You know it’s going to be a great evening when you walk into a room that’s glittering with more glassware than a Waterford Crystal showroom. This was the scene this week at Hispania, an elegant, two-story Spanish bar and restaurant just a short stumble from Bank tube station in London’s financial district.
Large round linen-draped tables were topped by a continuous ring of wineglasses—at least five per place-setting—as if the hosts expected a tangle of parched octopuses to rock up, eagerly grasping a glass with each tentacle. In fact, the group that actually filtered through Hispania’s doors–a gaggle of guzzling journos, me among them–would prove a far graver threat to the wine stocks before the night was done.
But a liberal appreciation of the libations was only to be expected, as this was a celebration, a christening for a very special new arrival. Tonight, the just-launched 2015 Vina Pomal Compromiso classic Rioja would be feted alongside a host of its brethren wines at a five-course feast prepared by Michelin starred chefs Mario Sandoval and Marcos Moran. (more…)
With the warm weather breathing hot and heavy upon our necks like a Tinder Lothario pumped and plumped on Viagra, it’s time to pack up the picnic basket and decamp to the nearest swathe of sunshine.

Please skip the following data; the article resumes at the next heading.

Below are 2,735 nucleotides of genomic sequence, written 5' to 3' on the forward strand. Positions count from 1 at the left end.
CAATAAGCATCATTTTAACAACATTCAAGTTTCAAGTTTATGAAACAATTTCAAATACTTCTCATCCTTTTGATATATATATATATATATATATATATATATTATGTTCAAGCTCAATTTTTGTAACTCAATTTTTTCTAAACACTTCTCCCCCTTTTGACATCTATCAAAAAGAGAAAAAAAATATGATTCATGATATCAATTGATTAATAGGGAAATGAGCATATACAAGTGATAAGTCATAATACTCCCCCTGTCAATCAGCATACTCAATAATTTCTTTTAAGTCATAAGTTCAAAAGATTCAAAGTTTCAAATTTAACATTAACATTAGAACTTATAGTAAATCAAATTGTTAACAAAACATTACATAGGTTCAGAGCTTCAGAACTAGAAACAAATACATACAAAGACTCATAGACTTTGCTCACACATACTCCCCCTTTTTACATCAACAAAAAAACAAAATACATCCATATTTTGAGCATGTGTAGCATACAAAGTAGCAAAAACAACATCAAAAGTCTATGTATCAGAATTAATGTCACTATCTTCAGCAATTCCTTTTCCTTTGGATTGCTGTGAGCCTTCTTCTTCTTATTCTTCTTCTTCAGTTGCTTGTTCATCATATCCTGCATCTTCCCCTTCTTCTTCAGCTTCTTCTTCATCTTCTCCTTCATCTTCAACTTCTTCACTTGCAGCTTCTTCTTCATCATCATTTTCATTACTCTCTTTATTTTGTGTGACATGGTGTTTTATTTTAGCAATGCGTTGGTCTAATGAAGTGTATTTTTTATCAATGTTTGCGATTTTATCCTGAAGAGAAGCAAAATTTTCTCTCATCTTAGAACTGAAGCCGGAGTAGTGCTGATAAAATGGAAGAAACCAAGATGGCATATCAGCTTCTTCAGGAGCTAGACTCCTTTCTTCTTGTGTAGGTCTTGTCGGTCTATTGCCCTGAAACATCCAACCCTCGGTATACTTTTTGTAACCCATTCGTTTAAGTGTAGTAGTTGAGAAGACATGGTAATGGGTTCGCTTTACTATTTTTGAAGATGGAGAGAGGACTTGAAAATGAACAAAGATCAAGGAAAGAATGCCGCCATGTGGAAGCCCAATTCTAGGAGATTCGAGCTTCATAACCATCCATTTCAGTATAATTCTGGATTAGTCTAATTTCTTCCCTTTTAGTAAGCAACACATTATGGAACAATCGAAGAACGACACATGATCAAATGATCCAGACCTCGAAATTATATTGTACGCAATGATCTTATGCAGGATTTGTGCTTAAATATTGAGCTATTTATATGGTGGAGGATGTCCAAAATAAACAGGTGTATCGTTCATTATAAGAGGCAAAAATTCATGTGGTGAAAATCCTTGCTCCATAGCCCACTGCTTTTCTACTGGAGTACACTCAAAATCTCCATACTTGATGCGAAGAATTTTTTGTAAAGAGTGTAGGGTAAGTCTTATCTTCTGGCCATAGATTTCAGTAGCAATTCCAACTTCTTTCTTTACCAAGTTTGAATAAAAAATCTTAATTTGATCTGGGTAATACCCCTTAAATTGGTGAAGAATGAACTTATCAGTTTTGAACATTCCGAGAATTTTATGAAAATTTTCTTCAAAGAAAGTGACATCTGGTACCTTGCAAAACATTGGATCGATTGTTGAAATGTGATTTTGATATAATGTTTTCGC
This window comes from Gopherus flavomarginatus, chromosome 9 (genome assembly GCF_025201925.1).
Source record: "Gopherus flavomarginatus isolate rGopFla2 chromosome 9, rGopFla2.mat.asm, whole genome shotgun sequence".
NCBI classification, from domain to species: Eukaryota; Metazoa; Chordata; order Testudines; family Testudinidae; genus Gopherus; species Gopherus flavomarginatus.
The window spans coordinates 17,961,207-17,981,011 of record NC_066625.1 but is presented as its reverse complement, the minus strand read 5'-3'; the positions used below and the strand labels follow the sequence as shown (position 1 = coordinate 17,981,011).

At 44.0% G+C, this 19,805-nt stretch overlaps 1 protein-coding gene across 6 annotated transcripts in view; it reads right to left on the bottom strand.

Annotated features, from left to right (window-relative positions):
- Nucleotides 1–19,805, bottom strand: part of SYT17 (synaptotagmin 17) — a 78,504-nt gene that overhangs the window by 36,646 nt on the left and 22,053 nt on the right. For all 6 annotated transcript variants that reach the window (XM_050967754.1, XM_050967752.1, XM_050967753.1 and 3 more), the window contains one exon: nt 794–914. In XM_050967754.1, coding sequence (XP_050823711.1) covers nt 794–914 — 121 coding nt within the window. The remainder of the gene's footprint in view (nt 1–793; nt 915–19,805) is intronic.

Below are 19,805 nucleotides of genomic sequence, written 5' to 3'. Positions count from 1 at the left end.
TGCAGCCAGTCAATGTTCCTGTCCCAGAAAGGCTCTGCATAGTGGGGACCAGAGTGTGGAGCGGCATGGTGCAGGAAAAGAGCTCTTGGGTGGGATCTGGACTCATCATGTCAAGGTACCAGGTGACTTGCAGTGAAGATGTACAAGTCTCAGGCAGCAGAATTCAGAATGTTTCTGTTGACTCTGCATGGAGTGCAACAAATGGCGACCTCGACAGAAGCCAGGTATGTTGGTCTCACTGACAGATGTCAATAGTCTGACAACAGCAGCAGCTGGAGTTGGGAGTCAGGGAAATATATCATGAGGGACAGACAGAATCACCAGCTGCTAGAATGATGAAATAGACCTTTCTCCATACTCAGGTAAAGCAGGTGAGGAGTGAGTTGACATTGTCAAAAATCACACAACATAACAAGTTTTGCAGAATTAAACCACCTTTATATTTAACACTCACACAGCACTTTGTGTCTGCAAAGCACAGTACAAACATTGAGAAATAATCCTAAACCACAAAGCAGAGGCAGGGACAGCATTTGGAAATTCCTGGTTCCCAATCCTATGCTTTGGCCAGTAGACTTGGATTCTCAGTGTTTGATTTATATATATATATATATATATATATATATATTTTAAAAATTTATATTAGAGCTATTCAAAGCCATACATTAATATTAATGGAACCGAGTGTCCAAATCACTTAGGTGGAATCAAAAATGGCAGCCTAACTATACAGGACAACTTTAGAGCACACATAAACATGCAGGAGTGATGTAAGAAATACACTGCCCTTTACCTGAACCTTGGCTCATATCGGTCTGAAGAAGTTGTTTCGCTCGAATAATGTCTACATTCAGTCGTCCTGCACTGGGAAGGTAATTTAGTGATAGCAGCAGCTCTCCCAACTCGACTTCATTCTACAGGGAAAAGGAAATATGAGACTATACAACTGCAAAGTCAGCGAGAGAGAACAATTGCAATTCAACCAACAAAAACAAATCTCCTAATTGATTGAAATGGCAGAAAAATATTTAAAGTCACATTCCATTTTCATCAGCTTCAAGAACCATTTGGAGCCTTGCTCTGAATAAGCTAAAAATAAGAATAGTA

Nestled amongst the sandwiches and salads, there must be an obligatory bottle or two of your favourite fermented grape.
Here are two juicy Loire Valley varietals to try–a white and a red–along with suggestions for perfect pairings. (more…)
“The first time I laid eyes on her, Chablis was standing on the curb, watching me intently as I parked my car…She was beautiful, seductively beautiful in a streetwise way. Her big eyes sparkled. Her skin glowed..She had both hands on her hips and a sassy half-smile on her face as if she had been waiting for me.”
That’s how John Berendt recalled his memorable initial encounter with The Lady Chablis in his bestselling “non-fiction novel,” Midnight in the Garden of Good and Evil. “She was a minx, a temptress,” Berendt wrote of his fascinating new friend—and he quickly discovered that there was more to her than meets the eye.
The same could be said of Chablis, the wine.
Usually aged un-oaked, Chablis maintains a touch of Chardonnay’s typical fruitiness. But this is notably tempered by a slight saltiness and a soupçon of “sassy” acidity—much like the late, great Lady Chablis herself, the famous drag queen from Savannah, Georgia.
Chablis is a genie in a bottle, and now’s the time to liberate these four corking vintages. So what are you waiting for? Read on for the scoop.